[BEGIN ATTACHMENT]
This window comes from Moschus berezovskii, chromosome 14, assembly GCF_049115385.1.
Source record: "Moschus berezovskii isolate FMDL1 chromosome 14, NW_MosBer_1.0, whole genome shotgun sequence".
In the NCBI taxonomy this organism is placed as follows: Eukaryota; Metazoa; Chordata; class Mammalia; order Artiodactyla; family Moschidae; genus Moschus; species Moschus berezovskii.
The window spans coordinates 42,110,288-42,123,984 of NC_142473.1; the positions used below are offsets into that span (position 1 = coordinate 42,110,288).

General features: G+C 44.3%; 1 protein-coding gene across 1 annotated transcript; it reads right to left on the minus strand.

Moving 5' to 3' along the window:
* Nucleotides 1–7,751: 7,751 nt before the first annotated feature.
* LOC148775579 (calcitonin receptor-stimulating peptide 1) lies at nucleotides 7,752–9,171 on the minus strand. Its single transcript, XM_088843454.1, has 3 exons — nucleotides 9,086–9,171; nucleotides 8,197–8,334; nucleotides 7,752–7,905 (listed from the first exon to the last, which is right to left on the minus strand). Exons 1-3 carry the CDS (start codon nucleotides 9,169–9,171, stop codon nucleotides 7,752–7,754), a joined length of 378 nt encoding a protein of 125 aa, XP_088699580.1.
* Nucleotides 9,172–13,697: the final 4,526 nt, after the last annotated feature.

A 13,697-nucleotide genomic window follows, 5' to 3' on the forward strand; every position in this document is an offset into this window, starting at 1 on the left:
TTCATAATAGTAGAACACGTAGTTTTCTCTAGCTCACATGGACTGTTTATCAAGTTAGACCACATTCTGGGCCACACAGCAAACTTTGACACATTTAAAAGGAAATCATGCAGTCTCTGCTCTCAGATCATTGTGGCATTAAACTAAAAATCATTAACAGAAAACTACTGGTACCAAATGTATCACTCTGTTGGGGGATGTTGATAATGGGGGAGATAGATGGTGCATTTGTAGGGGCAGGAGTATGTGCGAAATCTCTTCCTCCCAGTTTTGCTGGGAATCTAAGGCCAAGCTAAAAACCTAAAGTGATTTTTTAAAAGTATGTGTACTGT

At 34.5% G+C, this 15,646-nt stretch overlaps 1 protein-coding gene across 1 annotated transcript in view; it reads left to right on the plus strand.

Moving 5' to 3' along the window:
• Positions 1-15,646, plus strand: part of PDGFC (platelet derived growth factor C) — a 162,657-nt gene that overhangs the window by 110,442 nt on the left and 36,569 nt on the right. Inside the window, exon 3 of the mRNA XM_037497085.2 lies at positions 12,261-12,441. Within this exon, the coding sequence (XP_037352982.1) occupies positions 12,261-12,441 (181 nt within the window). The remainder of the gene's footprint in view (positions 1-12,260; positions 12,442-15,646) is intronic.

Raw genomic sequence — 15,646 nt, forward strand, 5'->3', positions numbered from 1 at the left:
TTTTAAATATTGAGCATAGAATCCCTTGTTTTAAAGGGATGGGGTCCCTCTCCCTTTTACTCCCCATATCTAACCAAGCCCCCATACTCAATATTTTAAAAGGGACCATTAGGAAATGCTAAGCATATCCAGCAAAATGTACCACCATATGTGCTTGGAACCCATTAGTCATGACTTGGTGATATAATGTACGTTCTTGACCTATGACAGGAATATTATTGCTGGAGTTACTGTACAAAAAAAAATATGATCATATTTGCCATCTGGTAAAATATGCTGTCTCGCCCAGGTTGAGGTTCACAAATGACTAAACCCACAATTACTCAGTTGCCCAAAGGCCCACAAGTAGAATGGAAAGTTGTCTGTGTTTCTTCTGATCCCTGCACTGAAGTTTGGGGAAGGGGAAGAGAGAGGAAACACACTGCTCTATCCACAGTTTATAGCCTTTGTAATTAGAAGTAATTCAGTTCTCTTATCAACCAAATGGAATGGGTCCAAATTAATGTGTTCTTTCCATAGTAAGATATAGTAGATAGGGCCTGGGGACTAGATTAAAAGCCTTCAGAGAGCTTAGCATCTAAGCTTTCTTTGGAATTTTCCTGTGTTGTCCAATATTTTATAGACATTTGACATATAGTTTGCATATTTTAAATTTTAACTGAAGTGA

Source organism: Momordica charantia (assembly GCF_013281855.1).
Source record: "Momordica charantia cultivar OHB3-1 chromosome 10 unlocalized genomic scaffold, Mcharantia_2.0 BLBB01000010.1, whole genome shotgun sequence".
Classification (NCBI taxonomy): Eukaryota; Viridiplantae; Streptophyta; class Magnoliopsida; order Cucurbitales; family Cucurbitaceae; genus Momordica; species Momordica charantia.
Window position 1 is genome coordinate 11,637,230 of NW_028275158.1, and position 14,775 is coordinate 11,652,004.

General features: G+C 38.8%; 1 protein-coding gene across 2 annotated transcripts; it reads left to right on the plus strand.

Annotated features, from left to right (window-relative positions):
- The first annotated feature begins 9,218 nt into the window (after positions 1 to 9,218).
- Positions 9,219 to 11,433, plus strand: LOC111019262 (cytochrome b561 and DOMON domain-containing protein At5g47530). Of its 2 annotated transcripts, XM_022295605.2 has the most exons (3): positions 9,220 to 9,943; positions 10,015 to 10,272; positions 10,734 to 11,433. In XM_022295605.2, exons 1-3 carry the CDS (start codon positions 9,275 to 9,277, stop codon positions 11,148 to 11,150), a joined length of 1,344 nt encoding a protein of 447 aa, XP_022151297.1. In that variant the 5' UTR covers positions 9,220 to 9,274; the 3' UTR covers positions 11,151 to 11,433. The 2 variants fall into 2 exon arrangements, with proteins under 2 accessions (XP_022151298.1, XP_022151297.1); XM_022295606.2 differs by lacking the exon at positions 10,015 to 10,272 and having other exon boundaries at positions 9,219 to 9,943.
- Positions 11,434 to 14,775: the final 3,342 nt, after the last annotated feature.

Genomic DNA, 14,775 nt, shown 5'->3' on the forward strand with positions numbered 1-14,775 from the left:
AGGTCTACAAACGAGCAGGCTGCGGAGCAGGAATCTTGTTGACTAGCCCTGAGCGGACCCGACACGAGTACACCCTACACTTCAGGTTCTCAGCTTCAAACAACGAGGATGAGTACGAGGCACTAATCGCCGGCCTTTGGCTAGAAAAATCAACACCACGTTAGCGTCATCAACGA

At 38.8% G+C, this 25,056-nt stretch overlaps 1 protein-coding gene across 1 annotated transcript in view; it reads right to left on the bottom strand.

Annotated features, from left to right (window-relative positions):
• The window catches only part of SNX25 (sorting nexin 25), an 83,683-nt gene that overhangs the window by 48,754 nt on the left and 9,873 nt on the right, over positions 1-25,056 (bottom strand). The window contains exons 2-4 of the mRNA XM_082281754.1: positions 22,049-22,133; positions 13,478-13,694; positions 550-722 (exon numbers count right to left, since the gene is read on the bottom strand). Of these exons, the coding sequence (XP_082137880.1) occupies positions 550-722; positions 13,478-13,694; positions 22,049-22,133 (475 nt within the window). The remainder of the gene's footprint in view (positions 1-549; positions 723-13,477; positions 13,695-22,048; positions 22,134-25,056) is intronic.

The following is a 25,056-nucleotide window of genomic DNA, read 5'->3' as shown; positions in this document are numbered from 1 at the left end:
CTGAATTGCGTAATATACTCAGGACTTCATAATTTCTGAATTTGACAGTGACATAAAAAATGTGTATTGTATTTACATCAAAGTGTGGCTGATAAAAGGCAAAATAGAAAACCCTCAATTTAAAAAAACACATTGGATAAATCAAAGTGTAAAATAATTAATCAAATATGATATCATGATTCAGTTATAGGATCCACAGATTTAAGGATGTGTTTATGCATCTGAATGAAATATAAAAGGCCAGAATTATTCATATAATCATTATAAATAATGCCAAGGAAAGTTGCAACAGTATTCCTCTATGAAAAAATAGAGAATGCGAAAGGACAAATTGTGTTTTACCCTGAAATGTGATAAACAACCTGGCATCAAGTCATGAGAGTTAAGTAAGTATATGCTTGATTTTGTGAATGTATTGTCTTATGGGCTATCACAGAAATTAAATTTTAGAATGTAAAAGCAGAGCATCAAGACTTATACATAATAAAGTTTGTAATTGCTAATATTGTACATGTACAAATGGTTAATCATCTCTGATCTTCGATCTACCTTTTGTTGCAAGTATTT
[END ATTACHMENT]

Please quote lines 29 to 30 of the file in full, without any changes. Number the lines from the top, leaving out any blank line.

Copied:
Annotated features, from left to right (window-relative positions):
• The window catches only part of SNX25 (sorting nexin 25), an 83,683-nt gene that overhangs the window by 48,754 nt on the left and 9,873 nt on the right, over positions 1-25,056 (bottom strand). The window contains exons 2-4 of the mRNA XM_082281754.1: positions 22,049-22,133; positions 13,478-13,694; positions 550-722 (exon numbers count right to left, since the gene is read on the bottom strand). Of these exons, the coding sequence (XP_082137880.1) occupies positions 550-722; positions 13,478-13,694; positions 22,049-22,133 (475 nt within the window). The remainder of the gene's footprint in view (positions 1-549; positions 723-13,477; positions 13,695-22,048; positions 22,134-25,056) is intronic.